Quotation by Bertrand Russell

For want of the apparatus of propositional functions, many logicians have been driven to the conclusion that there are unreal objects. It is argued, e.g., by Meinong, that we can speak about "the golden mountain," "the round square," and so on; we can make true propositions of which these are the subjects; hence they must have some kind of logical being, since otherwise the propositions in which they occur would be meaningless. In such theories, it seems to me, there is a failure of that feeling for reality which ought to be preserved even in the most abstract studies. Logic, I should maintain, must no more admit a unicorn than zoology can; for logic is concerned with the real world just as truly as zoology, though with its more abstract and general features.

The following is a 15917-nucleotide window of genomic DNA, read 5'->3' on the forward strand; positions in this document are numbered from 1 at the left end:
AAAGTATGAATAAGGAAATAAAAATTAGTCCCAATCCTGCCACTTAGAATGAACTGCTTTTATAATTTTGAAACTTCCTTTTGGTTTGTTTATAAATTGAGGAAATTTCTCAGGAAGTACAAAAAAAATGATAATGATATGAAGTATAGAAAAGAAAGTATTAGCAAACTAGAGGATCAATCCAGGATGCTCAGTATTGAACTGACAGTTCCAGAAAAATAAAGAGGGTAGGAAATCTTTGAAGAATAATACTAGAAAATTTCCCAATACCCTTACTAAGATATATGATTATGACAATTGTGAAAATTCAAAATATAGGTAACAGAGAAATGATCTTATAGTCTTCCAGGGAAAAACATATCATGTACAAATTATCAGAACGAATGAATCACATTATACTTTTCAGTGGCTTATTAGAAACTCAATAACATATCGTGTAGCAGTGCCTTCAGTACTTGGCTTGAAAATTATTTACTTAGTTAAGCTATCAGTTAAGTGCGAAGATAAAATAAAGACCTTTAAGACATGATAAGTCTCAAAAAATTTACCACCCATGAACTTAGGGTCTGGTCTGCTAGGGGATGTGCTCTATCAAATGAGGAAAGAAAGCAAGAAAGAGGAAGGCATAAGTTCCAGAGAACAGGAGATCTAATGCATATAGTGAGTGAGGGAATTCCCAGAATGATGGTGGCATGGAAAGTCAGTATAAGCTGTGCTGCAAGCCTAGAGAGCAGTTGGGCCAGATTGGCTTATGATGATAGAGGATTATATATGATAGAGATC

Bertrand Russell (1872–1970), British philosopher, mathematician, activist, pacifist. also in the portion repr. As "Descriptions" in Classics of Analytic Philosophy, ed. R. Ammerman. Introduction to Mathematical Philosophy, ch. XVI (1919).

Language-based ontologies rest on a mistake.
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